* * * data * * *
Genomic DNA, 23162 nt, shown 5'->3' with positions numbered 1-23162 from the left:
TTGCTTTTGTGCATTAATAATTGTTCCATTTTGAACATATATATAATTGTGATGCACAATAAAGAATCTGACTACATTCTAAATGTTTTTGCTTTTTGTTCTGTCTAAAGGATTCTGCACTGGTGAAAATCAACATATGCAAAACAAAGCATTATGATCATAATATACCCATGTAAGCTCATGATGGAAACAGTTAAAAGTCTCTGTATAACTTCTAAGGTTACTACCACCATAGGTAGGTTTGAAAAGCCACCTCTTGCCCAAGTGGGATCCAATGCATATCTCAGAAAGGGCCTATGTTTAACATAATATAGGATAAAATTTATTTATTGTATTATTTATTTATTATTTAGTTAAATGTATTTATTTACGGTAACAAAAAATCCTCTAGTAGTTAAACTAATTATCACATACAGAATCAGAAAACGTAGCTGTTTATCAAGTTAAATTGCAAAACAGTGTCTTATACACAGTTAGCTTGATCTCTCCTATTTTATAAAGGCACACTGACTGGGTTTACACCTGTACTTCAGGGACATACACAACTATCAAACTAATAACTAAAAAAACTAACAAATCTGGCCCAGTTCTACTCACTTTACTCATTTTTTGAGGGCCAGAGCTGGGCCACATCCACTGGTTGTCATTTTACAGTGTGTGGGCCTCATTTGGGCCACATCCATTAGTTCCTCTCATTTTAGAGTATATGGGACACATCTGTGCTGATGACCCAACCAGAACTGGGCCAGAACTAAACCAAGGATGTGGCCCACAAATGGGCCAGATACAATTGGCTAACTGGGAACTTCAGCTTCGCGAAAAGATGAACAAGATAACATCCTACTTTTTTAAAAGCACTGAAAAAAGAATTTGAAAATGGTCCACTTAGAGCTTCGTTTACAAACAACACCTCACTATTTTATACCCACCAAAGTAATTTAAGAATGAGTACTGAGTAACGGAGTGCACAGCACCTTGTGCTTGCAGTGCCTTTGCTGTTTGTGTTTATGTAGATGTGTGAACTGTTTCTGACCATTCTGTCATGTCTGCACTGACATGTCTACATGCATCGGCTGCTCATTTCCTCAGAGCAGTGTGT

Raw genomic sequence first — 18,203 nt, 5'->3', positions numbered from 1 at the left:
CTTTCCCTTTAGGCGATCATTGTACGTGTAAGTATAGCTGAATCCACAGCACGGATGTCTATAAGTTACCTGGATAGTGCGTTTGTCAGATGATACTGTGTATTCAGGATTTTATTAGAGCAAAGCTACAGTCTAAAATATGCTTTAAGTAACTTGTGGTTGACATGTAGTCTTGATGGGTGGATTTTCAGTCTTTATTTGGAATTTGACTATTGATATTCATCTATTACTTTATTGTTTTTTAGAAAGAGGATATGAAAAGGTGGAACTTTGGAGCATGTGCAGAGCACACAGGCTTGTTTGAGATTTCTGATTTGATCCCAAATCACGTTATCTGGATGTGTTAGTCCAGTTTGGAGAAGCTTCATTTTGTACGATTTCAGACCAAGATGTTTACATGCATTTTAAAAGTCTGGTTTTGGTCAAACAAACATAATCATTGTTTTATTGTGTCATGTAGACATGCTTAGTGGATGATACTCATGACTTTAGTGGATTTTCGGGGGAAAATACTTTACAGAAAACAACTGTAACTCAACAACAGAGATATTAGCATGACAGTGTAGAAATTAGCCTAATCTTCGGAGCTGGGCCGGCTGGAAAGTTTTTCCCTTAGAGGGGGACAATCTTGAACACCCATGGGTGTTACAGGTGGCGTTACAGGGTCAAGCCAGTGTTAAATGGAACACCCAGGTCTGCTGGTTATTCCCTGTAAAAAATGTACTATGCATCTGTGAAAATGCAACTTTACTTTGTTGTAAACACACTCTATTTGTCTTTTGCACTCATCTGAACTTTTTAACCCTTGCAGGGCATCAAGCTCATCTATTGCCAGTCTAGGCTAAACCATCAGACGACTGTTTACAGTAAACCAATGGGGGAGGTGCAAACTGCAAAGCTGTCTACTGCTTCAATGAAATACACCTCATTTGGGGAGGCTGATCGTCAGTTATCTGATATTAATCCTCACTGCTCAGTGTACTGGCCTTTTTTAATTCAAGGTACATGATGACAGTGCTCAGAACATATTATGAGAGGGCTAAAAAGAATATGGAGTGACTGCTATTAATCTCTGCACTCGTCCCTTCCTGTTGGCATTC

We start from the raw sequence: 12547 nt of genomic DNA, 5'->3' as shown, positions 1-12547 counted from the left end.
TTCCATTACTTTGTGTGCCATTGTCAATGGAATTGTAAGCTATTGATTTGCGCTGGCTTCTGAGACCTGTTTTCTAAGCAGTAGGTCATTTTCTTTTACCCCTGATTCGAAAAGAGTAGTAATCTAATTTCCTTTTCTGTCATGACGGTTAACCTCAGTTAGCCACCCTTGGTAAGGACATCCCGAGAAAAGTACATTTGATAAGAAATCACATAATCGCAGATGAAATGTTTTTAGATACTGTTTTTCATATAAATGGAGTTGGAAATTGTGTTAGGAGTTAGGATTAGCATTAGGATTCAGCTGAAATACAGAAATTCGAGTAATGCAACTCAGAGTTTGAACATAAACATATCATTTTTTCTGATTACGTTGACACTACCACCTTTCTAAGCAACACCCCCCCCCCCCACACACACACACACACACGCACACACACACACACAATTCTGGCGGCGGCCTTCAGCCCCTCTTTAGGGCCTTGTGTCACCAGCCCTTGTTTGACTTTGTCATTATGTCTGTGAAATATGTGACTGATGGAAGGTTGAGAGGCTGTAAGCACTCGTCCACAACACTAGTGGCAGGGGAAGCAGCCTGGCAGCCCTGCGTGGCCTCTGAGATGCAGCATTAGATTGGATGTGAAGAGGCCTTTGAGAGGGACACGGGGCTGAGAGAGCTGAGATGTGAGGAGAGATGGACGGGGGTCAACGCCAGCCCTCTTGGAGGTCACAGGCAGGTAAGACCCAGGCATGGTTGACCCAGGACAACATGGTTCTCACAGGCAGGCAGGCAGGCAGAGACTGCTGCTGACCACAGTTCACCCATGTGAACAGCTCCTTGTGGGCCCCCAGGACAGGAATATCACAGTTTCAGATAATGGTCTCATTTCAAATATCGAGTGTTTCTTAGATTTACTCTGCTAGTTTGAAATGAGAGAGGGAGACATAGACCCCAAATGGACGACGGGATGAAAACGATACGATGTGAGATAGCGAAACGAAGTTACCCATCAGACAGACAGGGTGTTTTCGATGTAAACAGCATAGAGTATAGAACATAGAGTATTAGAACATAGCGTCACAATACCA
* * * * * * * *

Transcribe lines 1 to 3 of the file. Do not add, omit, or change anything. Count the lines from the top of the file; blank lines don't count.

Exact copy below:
Genomic DNA, 23162 nt, shown 5'->3' with positions numbered 1-23162 from the left:
TTGCTTTTGTGCATTAATAATTGTTCCATTTTGAACATATATATAATTGTGATGCACAATAAAGAATCTGACTACATTCTAAATGTTTTTGCTTTTTGTTCTGTCTAAAGGATTCTGCACTGGTGAAAATCAACATATGCAAAACAAAGCATTATGATCATAATATACCCATGTAAGCTCATGATGGAAACAGTTAAAAGTCTCTGTATAACTTCTAAGGTTACTACCACCATAGGTAGGTTTGAAAAGCCACCTCTTGCCCAAGTGGGATCCAATGCATATCTCAGAAAGGGCCTATGTTTAACATAATATAGGATAAAATTTATTTATTGTATTATTTATTTATTATTTAGTTAAATGTATTTATTTACGGTAACAAAAAATCCTCTAGTAGTTAAACTAATTATCACATACAGAATCAGAAAACGTAGCTGTTTATCAAGTTAAATTGCAAAACAGTGTCTTATACACAGTTAGCTTGATCTCTCCTATTTTATAAAGGCACACTGACTGGGTTTACACCTGTACTTCAGGGACATACACAACTATCAAACTAATAACTAAAAAAACTAACAAATCTGGCCCAGTTCTACTCACTTTACTCATTTTTTGAGGGCCAGAGCTGGGCCACATCCACTGGTTGTCATTTTACAGTGTGTGGGCCTCATTTGGGCCACATCCATTAGTTCCTCTCATTTTAGAGTATATGGGACACATCTGTGCTGATGACCCAACCAGAACTGGGCCAGAACTAAACCAAGGATGTGGCCCACAAATGGGCCAGATACAATTGGCTAACTGGGAACTTCAGCTTCGCGAAAAGATGAACAAGATAACATCCTACTTTTTTAAAAGCACTGAAAAAAGAATTTGAAAATGGTCCACTTAGAGCTTCGTTTACAAACAACACCTCACTATTTTATACCCACCAAAGTAATTTAAGAATGAGTACTGAGTAACGGAGTGCACAGCACCTTGTGCTTGCAGTGCCTTTGCTGTTTGTGTTTATGTAGATGTGTGAACTGTTTCTGACCATTCTGTCATGTCTGCACTGACATGTCTACATGCATCGGCTGCTCATTTCCTCAGAGCAGTGTGT

Raw genomic sequence first — 18,203 nt, 5'->3', positions numbered from 1 at the left: